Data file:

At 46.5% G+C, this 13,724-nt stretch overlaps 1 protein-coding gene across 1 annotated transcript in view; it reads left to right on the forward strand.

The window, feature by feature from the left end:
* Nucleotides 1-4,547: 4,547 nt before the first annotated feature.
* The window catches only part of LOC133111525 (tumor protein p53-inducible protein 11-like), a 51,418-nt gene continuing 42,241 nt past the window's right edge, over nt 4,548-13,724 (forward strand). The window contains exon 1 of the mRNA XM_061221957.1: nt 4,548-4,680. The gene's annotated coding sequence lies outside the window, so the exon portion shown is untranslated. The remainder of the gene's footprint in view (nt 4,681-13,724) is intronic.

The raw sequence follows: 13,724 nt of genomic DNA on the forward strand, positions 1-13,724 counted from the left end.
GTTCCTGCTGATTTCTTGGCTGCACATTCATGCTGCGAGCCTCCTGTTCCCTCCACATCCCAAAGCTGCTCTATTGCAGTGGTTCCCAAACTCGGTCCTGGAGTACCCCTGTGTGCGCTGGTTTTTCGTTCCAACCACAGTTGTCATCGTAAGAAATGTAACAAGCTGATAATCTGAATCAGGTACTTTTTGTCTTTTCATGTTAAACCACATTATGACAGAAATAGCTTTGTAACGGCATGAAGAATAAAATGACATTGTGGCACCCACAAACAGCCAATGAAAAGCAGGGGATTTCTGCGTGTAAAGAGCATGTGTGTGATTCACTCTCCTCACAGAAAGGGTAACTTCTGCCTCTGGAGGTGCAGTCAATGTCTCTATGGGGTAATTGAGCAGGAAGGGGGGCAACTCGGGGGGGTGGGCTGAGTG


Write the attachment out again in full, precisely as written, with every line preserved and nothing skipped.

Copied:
At 46.5% G+C, this 13,724-nt stretch overlaps 1 protein-coding gene across 1 annotated transcript in view; it reads left to right on the forward strand.

The window, feature by feature from the left end:
* Nucleotides 1-4,547: 4,547 nt before the first annotated feature.
* The window catches only part of LOC133111525 (tumor protein p53-inducible protein 11-like), a 51,418-nt gene continuing 42,241 nt past the window's right edge, over nt 4,548-13,724 (forward strand). The window contains exon 1 of the mRNA XM_061221957.1: nt 4,548-4,680. The gene's annotated coding sequence lies outside the window, so the exon portion shown is untranslated. The remainder of the gene's footprint in view (nt 4,681-13,724) is intronic.

The raw sequence follows: 13,724 nt of genomic DNA on the forward strand, positions 1-13,724 counted from the left end.
GTTCCTGCTGATTTCTTGGCTGCACATTCATGCTGCGAGCCTCCTGTTCCCTCCACATCCCAAAGCTGCTCTATTGCAGTGGTTCCCAAACTCGGTCCTGGAGTACCCCTGTGTGCGCTGGTTTTTCGTTCCAACCACAGTTGTCATCGTAAGAAATGTAACAAGCTGATAATCTGAATCAGGTACTTTTTGTCTTTTCATGTTAAACCACATTATGACAGAAATAGCTTTGTAACGGCATGAAGAATAAAATGACATTGTGGCACCCACAAACAGCCAATGAAAAGCAGGGGATTTCTGCGTGTAAAGAGCATGTGTGTGATTCACTCTCCTCACAGAAAGGGTAACTTCTGCCTCTGGAGGTGCAGTCAATGTCTCTATGGGGTAATTGAGCAGGAAGGGGGGCAACTCGGGGGGGTGGGCTGAGTG